• Cornellian says:

      I think my ribs and hips are not going back at this point. I weigh less than pre-baby and ran a half-marathon yesterday, but my bones are in different places than before. Sorry :/

      • Congratulations on the half-marathon! I ran one right around the time kiddo turned 1 – it was, uh, his birthday present to myself.

    • I hate to scare you, but my hips expanded (even as breastfeeding ate my butt) and I had to slowly acquire a brand new collection of pants. Also, don’t worry about those 7 pounds – give yourself time, and grace.

    • 5.5 months PP. Rib cage is still wider. Hips I think are still wider, given that I am now 25 pounds below my pre-pregnancy weight (thank you BFing and a colicky gremlin that had to be held and moved constantly). The last 5 or so of those have come off in the last month or so, since I think my BFing hunger has waned and I have given up my weekly box of oreos (sad, but better for my health of course). Despite my weight being now what it was in 2014, I am wearing pants that I was wearing in late 2016 (the 2014 pants are not even close).

      • Anonymous says:

        I would say give it a year, at least, before you get rid of anything! I had a twin pregnancy and didn’t lose the last 5-10 lbs until I stopped pumping when they were 9 months old. Pre-pregnancy I wore size 6 or 8 pants and I bought some 10s while pumping. I got rid of the 6s thinking I’d never get thin again and now the twins are 2 and my 8 pants are falling off. Sometimes the bones do flex permanently but sometimes your body is still adjusting.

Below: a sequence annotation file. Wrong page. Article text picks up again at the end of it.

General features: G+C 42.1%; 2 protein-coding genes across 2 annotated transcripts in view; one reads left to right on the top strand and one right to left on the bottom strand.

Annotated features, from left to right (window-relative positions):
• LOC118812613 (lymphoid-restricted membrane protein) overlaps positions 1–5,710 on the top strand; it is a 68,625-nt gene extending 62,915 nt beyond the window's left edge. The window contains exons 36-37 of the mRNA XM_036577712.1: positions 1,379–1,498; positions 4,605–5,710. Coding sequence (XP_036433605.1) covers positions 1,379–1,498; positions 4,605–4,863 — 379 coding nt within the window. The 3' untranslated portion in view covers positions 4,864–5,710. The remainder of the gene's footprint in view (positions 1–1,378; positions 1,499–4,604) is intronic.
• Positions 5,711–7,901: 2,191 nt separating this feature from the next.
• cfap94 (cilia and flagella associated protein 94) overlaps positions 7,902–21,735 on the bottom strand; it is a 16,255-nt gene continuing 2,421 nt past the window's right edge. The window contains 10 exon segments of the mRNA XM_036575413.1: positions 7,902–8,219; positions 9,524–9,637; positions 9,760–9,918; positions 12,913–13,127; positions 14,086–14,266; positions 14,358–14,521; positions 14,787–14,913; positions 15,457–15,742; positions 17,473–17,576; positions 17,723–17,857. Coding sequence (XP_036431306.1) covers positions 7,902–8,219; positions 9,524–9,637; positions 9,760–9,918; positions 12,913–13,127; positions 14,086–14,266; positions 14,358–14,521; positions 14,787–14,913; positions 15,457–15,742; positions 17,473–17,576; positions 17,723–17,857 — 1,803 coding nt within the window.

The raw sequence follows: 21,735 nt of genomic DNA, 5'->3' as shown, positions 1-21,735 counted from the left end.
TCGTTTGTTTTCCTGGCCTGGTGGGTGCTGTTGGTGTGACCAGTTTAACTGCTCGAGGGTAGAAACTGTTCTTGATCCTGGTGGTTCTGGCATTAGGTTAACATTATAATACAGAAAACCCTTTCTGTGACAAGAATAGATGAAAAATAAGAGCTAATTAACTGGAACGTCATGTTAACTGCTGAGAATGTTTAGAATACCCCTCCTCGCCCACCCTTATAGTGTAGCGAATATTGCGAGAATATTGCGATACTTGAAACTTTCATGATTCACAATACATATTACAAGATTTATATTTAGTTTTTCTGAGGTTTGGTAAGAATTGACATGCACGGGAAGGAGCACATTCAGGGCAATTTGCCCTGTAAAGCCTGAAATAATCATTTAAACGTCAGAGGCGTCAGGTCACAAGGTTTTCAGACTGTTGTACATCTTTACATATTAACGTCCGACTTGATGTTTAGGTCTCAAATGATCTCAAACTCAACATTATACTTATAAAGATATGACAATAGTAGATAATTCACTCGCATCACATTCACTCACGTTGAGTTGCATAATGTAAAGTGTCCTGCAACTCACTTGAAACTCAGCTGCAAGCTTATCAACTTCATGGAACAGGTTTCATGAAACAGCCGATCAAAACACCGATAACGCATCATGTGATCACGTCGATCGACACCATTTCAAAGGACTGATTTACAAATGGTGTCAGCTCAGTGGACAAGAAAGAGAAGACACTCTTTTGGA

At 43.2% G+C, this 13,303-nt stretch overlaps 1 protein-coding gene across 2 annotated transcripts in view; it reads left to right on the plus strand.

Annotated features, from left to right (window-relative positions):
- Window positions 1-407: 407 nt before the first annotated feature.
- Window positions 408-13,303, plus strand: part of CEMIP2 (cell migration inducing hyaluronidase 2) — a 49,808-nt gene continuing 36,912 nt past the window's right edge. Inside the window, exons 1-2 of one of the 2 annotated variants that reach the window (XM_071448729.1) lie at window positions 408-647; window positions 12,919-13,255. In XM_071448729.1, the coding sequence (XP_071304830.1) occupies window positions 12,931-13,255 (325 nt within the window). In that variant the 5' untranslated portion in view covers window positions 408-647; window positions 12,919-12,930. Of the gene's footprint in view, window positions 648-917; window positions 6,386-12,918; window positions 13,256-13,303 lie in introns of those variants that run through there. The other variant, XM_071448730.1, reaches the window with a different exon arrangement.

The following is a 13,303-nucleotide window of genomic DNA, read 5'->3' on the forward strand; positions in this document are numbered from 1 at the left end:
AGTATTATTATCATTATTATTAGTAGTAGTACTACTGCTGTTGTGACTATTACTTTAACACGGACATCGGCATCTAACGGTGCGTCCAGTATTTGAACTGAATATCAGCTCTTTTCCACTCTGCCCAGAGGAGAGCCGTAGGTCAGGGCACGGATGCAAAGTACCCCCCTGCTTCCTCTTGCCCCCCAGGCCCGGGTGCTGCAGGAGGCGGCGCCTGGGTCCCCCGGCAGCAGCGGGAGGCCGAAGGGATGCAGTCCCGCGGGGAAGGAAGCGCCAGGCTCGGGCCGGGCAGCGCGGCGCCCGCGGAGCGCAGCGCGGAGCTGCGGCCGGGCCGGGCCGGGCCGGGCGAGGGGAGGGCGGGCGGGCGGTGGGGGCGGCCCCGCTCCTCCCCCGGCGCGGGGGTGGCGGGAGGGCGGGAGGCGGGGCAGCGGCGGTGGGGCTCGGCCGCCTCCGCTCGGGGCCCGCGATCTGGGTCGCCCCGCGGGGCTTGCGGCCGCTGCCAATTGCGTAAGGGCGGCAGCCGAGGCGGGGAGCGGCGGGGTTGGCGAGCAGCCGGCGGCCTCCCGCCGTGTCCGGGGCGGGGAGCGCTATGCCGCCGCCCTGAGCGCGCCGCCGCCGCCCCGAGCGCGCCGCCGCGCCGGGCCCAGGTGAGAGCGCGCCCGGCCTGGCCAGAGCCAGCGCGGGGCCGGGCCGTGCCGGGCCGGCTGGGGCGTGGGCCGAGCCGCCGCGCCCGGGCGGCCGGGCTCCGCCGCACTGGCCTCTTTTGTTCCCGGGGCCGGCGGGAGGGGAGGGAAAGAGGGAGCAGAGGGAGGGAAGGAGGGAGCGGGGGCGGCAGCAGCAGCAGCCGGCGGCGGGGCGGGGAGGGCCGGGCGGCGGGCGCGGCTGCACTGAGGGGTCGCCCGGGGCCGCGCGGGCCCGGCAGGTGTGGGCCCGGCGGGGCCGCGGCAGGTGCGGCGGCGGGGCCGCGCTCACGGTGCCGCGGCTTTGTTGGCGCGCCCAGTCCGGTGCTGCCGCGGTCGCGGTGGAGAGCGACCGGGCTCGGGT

• Oh my god it’s been 6 weeks. Give me a break.

      • Edna Mazur says:

        This but more gentle. You are only six weeks out. Please give yourself permission to put the scale away for at least a month or two.

    • It stinks but yes, be patient. I’m 4 months out from my second. I’ve been running since 4 weeks postpartum. I eat well. I ran 24 miles last week, including a 12 mile long run on Sunday, which is a pretty standard week for me.

      And I am 20 pounds above my pre-pregnancy weight. It will come off, just maybe not as soon as you’d like.

    • Anon. says:

      Personal experience (because everybody’s different): of the 45 lbs I gained during pregnancy the first 25 disappeared within 2 weeks, the next 10 took another month, the last 10 took 3 more months. I’m now 6.5 months post and 10 lbs less than before baby. I’m going to credit pretty much all of that weight loss to breastfeeding. I’m exercising semi-regularly (mostly long walks) and trying to eat responsibly but not watching calories closely or anything. Give yourself some time before you start getting rid of clothes.